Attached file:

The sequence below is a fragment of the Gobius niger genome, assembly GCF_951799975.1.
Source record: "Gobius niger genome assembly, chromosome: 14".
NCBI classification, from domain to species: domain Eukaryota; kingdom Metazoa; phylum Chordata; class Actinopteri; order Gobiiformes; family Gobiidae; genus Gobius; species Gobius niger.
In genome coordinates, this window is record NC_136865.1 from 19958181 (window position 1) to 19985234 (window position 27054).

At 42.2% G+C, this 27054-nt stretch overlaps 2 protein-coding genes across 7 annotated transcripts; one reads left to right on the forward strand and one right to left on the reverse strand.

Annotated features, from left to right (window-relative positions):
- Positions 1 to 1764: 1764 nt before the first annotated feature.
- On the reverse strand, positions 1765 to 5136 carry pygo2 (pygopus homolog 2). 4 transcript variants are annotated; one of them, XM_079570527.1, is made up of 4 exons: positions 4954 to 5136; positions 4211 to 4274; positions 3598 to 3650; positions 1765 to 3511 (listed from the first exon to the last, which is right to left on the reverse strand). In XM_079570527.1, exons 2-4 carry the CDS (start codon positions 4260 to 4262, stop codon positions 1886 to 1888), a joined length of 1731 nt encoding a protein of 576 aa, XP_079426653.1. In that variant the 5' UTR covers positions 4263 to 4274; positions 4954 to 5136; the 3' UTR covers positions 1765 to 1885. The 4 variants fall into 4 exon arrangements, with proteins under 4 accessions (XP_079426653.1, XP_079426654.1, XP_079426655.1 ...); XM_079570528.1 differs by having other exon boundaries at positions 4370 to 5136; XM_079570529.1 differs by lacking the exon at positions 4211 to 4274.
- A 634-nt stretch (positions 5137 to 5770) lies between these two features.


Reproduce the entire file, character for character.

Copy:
The sequence below is a fragment of the Gobius niger genome, assembly GCF_951799975.1.
Source record: "Gobius niger genome assembly, chromosome: 14".
NCBI classification, from domain to species: domain Eukaryota; kingdom Metazoa; phylum Chordata; class Actinopteri; order Gobiiformes; family Gobiidae; genus Gobius; species Gobius niger.
In genome coordinates, this window is record NC_136865.1 from 19958181 (window position 1) to 19985234 (window position 27054).

At 42.2% G+C, this 27054-nt stretch overlaps 2 protein-coding genes across 7 annotated transcripts; one reads left to right on the forward strand and one right to left on the reverse strand.

Annotated features, from left to right (window-relative positions):
- Positions 1 to 1764: 1764 nt before the first annotated feature.
- On the reverse strand, positions 1765 to 5136 carry pygo2 (pygopus homolog 2). 4 transcript variants are annotated; one of them, XM_079570527.1, is made up of 4 exons: positions 4954 to 5136; positions 4211 to 4274; positions 3598 to 3650; positions 1765 to 3511 (listed from the first exon to the last, which is right to left on the reverse strand). In XM_079570527.1, exons 2-4 carry the CDS (start codon positions 4260 to 4262, stop codon positions 1886 to 1888), a joined length of 1731 nt encoding a protein of 576 aa, XP_079426653.1. In that variant the 5' UTR covers positions 4263 to 4274; positions 4954 to 5136; the 3' UTR covers positions 1765 to 1885. The 4 variants fall into 4 exon arrangements, with proteins under 4 accessions (XP_079426653.1, XP_079426654.1, XP_079426655.1 ...); XM_079570528.1 differs by having other exon boundaries at positions 4370 to 5136; XM_079570529.1 differs by lacking the exon at positions 4211 to 4274.
- A 634-nt stretch (positions 5137 to 5770) lies between these two features.